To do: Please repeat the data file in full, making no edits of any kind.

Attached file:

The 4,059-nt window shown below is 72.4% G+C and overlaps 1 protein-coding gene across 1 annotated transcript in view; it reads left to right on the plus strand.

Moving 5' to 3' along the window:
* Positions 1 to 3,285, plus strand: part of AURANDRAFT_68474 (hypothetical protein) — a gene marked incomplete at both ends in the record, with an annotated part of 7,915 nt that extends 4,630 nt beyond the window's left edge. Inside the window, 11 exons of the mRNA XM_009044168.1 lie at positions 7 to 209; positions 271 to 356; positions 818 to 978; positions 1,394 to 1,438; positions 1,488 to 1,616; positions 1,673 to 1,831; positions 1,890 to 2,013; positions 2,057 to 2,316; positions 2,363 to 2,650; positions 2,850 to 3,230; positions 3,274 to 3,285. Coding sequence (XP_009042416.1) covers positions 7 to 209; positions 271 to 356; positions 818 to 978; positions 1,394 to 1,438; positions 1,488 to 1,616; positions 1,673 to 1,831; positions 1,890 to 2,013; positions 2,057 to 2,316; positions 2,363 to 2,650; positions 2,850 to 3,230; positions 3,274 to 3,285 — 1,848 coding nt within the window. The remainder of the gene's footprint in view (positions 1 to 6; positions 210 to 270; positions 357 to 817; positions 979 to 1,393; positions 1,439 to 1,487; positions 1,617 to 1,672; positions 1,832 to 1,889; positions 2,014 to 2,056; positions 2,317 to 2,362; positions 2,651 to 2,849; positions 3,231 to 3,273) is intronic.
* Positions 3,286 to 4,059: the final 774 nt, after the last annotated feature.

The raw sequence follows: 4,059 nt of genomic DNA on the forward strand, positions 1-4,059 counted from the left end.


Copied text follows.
The 4,059-nt window shown below is 72.4% G+C and overlaps 1 protein-coding gene across 1 annotated transcript in view; it reads left to right on the plus strand.

Moving 5' to 3' along the window:
* Positions 1 to 3,285, plus strand: part of AURANDRAFT_68474 (hypothetical protein) — a gene marked incomplete at both ends in the record, with an annotated part of 7,915 nt that extends 4,630 nt beyond the window's left edge. Inside the window, 11 exons of the mRNA XM_009044168.1 lie at positions 7 to 209; positions 271 to 356; positions 818 to 978; positions 1,394 to 1,438; positions 1,488 to 1,616; positions 1,673 to 1,831; positions 1,890 to 2,013; positions 2,057 to 2,316; positions 2,363 to 2,650; positions 2,850 to 3,230; positions 3,274 to 3,285. Coding sequence (XP_009042416.1) covers positions 7 to 209; positions 271 to 356; positions 818 to 978; positions 1,394 to 1,438; positions 1,488 to 1,616; positions 1,673 to 1,831; positions 1,890 to 2,013; positions 2,057 to 2,316; positions 2,363 to 2,650; positions 2,850 to 3,230; positions 3,274 to 3,285 — 1,848 coding nt within the window. The remainder of the gene's footprint in view (positions 1 to 6; positions 210 to 270; positions 357 to 817; positions 979 to 1,393; positions 1,439 to 1,487; positions 1,617 to 1,672; positions 1,832 to 1,889; positions 2,014 to 2,056; positions 2,317 to 2,362; positions 2,651 to 2,849; positions 3,231 to 3,273) is intronic.
* Positions 3,286 to 4,059: the final 774 nt, after the last annotated feature.

The raw sequence follows: 4,059 nt of genomic DNA on the forward strand, positions 1-4,059 counted from the left end.